Local Journalism Initiative Reporter
MORRISBURG – Municipality of South Dundas politicians were recently faced with a sizeable bill for a decades-old problem.
During the April 26 council meeting, environmental services director Danielle Watson presented council with a recommendation to purchase property that has been contaminated by the Matilda Landfill and to pay for this with roughly $935,437 from the Landfill Reserve and another $12,533 from the capital budget as an unfunded capital expense. Once purchased, the land will be registered as a Contamination Attenuation Zone (CAZ).
Watson’s report stated that a delineation study was undertaken in 2020 to evaluate the level of chloride in groundwater and determine if any fell outside the provincial guidelines for permitted use. Based on the results, South Dundas must create a CAZ for the affected land and since this land is privately owned, the township must buy the property.
“Purchasing the property from the private landowners is a best practice as contaminant levels in a CAZ may impair the current and future uses of the zone and the property’s value,” Watson said in her report. “Since the municipality is responsible for contaminating the lands, it must also be responsible for controlling and preventing further contamination through remediation measures.”
The study determined the flow of the offsite migration of contamination. Watson said underground soil conditions caused the landfill leachate (contaminated liquid) to migrate offsite to the North and Northwest of Matilda Landfill.
When asked if this is something the public has been kept abreast of through various communication channels, Watson said no. While residents were told of the delineation study being conducted in 2020 at the Matilda Landfill, this would be the first time they would be hearing about the contamination, provincial protocols and guidelines, and the consequences.
“I think this would be an area that we really need to start giving this information out to our residents, so they are aware of the difficult decision that any council, and this council, has had to make with not much choice,” Deputy Mayor Kirsten Gardner said.
Councillor Archie Mellan said this is something that has been happening for more than 30 to 40 years and it is just now coming to a head and landing in the laps of the current council. He said residents should know there are provincial guidelines in place that dictate what the municipality must do.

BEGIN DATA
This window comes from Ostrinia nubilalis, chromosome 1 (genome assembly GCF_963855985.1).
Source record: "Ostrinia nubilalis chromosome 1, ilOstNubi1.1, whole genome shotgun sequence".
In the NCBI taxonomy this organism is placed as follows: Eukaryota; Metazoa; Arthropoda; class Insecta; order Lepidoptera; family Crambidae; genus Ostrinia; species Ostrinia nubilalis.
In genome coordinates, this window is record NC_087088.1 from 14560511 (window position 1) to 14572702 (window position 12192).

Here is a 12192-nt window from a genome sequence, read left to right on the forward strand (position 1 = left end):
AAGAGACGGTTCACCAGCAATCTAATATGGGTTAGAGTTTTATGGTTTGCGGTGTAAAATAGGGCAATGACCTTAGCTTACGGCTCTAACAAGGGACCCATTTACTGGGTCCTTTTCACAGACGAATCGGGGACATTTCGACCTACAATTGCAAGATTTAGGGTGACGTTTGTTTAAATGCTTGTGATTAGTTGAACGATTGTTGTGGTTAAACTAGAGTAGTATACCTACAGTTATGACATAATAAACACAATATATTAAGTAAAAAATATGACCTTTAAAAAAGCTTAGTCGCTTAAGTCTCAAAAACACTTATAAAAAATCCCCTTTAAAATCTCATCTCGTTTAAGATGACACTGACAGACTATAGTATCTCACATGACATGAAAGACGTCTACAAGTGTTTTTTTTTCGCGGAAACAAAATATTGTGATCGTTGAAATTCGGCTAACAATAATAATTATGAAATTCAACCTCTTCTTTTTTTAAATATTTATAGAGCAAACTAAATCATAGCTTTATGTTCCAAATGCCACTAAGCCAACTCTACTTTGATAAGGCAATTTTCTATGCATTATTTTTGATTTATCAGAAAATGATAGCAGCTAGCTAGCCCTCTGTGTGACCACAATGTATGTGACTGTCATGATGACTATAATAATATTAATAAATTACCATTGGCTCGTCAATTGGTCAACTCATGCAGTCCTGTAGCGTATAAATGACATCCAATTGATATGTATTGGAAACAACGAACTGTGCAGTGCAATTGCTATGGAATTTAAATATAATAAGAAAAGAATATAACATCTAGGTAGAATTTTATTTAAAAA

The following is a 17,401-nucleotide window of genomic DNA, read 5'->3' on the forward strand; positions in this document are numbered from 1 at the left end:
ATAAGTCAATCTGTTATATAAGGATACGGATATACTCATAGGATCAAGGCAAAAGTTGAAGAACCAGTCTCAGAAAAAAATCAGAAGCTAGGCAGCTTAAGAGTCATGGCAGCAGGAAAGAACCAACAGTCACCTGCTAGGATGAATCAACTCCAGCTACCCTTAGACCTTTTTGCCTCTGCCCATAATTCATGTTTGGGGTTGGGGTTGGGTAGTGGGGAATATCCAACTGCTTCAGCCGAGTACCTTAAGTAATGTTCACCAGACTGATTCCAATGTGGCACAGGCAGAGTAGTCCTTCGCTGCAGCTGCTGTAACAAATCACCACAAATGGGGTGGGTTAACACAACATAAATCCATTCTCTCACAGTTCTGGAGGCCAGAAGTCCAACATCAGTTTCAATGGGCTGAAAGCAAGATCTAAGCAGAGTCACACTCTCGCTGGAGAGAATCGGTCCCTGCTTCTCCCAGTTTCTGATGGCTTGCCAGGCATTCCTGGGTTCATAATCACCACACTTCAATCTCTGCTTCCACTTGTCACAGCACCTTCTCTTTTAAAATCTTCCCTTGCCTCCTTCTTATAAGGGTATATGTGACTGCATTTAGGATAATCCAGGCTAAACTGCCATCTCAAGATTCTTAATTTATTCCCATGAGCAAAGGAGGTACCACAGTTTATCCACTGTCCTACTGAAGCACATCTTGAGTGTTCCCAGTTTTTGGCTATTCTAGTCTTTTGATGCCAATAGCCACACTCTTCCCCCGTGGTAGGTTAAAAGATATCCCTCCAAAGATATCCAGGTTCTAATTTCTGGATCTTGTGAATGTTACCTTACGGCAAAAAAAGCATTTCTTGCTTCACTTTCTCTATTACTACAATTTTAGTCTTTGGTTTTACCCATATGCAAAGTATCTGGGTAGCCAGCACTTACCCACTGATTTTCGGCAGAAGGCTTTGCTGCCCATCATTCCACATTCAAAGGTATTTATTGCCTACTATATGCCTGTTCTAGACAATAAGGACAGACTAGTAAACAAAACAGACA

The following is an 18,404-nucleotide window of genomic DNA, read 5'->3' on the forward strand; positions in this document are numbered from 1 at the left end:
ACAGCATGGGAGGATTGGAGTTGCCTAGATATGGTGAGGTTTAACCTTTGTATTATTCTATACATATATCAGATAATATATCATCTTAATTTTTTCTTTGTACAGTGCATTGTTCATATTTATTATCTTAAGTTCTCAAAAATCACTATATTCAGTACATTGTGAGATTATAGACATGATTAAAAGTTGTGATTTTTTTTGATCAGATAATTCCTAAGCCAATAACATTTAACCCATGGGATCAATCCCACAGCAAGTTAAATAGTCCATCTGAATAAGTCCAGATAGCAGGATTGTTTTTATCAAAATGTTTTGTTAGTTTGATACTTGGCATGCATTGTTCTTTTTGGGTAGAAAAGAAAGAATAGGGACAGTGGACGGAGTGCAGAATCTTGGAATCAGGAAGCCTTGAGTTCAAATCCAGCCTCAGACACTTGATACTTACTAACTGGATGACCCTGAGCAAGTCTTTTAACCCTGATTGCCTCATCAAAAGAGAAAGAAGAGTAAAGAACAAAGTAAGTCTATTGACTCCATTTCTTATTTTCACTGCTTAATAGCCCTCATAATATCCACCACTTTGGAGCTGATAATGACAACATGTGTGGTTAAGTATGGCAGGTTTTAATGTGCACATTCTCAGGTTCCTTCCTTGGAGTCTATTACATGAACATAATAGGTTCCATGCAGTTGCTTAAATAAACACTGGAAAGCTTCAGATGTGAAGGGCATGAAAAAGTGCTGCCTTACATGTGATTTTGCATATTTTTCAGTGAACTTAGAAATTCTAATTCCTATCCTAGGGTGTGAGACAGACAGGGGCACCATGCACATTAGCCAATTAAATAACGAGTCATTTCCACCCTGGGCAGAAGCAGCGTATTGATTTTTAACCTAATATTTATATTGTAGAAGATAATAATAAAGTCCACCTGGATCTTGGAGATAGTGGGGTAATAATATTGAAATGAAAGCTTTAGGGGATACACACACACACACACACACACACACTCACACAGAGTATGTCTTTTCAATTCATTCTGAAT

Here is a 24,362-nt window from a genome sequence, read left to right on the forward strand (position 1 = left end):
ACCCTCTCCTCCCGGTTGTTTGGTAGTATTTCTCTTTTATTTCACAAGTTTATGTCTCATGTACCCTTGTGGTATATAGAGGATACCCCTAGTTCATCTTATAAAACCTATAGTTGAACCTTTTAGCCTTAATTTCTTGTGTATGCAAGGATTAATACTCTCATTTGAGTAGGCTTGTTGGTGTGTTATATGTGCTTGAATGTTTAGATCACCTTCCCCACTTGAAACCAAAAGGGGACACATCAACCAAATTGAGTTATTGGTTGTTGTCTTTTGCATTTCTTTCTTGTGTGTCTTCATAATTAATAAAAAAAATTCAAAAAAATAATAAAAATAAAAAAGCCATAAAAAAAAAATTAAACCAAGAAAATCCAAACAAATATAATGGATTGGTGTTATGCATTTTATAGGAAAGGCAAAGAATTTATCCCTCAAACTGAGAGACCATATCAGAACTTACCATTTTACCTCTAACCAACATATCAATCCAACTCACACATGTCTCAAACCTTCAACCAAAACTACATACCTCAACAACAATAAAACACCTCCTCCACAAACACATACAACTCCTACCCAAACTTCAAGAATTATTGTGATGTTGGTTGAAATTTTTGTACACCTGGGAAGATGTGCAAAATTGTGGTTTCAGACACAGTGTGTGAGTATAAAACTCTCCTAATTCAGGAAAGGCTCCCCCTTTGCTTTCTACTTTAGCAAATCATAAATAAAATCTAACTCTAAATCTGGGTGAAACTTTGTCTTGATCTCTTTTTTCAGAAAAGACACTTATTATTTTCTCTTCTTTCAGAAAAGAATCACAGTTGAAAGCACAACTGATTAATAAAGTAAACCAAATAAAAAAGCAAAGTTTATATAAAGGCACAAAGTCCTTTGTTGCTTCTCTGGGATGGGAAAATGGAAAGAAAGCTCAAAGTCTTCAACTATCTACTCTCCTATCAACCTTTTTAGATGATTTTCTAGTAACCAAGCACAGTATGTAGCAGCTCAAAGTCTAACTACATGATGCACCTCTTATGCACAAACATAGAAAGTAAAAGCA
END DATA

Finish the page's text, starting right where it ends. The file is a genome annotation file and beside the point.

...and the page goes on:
“I think the public has to realize that this is a situation we didn’t want, or the landowners didn’t want,” he said. “It is what it is, and we at least stepped up to the plate and addressed it.”
Watson’s report said staff returned to council in 2021 with the updated information, including the amount of land that needed to be acquired. It was noted that there are three separate owners, and the market value was listed at $12,500. Assisted by legal representation, staff began property acquisition negotiations in February. The final price tag for the contaminated property was $947,970. She recommended that council commit to contributing $240,000 to the landfill reserve each year, as the municipality will need roughly $1 million in 2026 to close and cap the landfill, province permitting.
Mellan said he is happy with the decision to put $240,000 back into the reserve every year for the next four years to rebuild. Like Gardner, he said the public needs to understand that landfills are expensive.
“We’re in a situation where we, the Municipality of South Dundas, have contaminated someone else’s land and it didn’t happen overnight,” Mayor Steven Byvelds said, noting it probably started sometime in the 1970s. “Its just another chapter in the saga that this council, and other councils, have had to endure concerning garbage and landfills.”
Byvelds assured residents watching the meeting that council has spent a considerable amount of time discussing the issue, as well as the cost. He said that in the past the municipality has had do the same thing at the Williamsburg Landfill, purchasing adjacent land contaminated by leachate.
“We’re hoping this purchase will cover the vast majority that is underground,” he said. “This is not the beginning, but its certainly not the end. Many years after we get this thing put to bed and capped, we’ll have to monitor and make sure the leachate pollution doesn’t go any further. This is just another example that landfills cost money, garbage costs money.”
He said South Dundas will need to decide what the long-term goals are in terms of garbage disposal, whether the province grants the municipality’s request for an expansion or not. He mentioned the potential for a county-wide garbage disposal solution someday, but for now, South Dundas has the Matilda Landfill, which may or may not get an extension.
“I just want to make sure that all residents are aware that landfills are very expensive. We have real expensive ones here,” Byvelds said. “No matter what we do in the future, it will still cost us a lot of money, so please understand that we are still doing the best we can to make sure it works well.”